PEACOCKS AND MAGPIES
A historic Amsterdam bank has become a high-end new club, thanks to a collaboration between designer Charlotte Emmerig and artist Peter Korver
Designed by the architect of Amsterdam’s once demolished Crystal-Palace and its famous Amstelhotel, this Bank office located between the Rembrandtplein and the Opera, was a subtle reminder of the days of economic boom at the end of the 19th century, a period commonly referred to as the 'Gilded Age'. Originally commissioned by Abraham Wertheim, leading figure in finance and culture of the 1870's, the new club on these historic premises was to be designed as a tribute to this man and his era, hence the name; ABE.
Although the history of the place was there, due to a thorough acoustic reconstruction the interior was no longer. Today this new spacious club has one of the longest bars in Europe and is decorated with a bright palette of pastel-colors mixed with a selection of monumental historical elements. A large segment of antique safe-deposit lockers hovers as an ornament high over the stairs in the lobby. An original bank-counter serves as wardrobe. Highlight of the historical element however is a set of two monumental murals. Here we find a different set of colours; the dusty green of printed money, gilded like a fin-de-ciècle banker's boudoir. Abe's Peacock room in the v.i.p lounge was designed by Peter Korver and executed on site. A light hearted reference to the room James Whistler painted for London’s shipping tycoon Frederick Leyland in the 1870's. Men like Leyland and Wertheim; contemporaries, businessmen and patrons of the arts. Abe’s peacocks however - two monumental statues of gold-leaf behind brass vault bars - have seen their space being invaded by Magpies, while in the loungebar Korver has painted four more of these birds, now blown to almost man-sized proportions.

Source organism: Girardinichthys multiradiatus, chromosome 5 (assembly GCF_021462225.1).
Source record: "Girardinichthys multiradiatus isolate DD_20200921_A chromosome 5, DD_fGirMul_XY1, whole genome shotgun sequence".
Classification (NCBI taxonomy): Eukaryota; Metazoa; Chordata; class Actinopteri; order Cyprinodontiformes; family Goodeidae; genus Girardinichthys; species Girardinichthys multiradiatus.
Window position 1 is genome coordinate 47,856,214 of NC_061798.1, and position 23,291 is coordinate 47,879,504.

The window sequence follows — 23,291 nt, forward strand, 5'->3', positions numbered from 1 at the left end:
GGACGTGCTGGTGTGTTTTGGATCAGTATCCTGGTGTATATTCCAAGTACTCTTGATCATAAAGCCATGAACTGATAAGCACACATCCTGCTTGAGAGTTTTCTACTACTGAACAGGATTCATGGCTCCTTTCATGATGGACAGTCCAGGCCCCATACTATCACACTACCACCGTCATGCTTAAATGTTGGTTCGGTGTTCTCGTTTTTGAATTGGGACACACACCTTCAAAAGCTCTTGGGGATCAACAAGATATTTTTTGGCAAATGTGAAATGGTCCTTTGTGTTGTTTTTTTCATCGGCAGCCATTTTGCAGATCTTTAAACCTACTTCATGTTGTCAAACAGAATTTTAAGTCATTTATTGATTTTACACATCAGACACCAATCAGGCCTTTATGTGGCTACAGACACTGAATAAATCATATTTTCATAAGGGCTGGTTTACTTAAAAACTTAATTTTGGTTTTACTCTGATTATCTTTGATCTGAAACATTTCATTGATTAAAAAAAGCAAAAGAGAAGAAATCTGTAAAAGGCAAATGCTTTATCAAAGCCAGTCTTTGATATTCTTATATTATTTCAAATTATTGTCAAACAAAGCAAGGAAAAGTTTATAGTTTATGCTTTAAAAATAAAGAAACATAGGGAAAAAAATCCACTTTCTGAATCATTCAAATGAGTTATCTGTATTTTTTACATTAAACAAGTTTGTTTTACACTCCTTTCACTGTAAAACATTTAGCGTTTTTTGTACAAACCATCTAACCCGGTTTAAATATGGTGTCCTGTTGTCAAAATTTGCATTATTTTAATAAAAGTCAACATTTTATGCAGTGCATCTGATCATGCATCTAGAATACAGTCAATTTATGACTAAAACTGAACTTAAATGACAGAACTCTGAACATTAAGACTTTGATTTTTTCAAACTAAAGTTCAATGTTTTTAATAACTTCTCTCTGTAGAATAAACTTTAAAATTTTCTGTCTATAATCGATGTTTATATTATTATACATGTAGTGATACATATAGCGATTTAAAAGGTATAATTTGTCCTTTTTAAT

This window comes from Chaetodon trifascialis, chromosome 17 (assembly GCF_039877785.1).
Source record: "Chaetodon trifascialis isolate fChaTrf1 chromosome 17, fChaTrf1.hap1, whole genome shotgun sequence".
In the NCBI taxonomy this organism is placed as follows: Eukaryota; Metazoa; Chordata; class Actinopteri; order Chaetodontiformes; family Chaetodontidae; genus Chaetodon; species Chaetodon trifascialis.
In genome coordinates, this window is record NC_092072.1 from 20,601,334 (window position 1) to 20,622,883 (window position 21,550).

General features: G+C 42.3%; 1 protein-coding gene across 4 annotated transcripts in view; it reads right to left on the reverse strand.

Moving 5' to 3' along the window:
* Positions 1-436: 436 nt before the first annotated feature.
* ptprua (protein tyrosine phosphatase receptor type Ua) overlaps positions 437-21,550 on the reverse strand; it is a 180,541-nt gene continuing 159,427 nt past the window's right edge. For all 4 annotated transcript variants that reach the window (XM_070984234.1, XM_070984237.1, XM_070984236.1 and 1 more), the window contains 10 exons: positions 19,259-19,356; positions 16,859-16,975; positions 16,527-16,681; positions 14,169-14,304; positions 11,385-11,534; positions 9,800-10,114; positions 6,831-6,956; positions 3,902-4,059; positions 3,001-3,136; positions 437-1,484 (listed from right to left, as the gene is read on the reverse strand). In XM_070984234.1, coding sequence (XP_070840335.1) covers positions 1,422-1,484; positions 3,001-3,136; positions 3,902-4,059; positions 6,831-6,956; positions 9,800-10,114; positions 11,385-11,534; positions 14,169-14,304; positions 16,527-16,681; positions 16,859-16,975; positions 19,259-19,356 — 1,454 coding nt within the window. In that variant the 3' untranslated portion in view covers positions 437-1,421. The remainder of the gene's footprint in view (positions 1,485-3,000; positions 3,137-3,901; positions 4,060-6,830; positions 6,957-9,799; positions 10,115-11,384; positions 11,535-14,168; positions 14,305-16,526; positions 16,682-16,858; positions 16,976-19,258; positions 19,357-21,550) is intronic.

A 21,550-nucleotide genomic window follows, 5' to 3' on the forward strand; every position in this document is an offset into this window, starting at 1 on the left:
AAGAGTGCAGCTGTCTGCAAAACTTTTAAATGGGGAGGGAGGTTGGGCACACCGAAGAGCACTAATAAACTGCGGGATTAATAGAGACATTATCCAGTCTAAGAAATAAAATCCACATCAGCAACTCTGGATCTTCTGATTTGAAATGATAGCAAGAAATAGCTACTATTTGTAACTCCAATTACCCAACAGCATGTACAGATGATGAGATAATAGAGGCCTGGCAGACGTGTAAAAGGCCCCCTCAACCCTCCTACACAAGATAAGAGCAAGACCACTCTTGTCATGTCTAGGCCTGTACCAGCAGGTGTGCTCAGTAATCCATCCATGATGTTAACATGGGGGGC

Lean, agile and intelligent forest birds, thriving in this modern urban environment. Magpies have built a name for themselves as having a strong appetite for glam and a habit of stealing glittering objects. Due to their black and white outfit they might even be taken for bank robbers, but the right light on their shiny black feathers reflects a rainbow of colors and brings out the peacock in them.
A glittering reference to the Gilded Era to which club Abe wants to pay homage.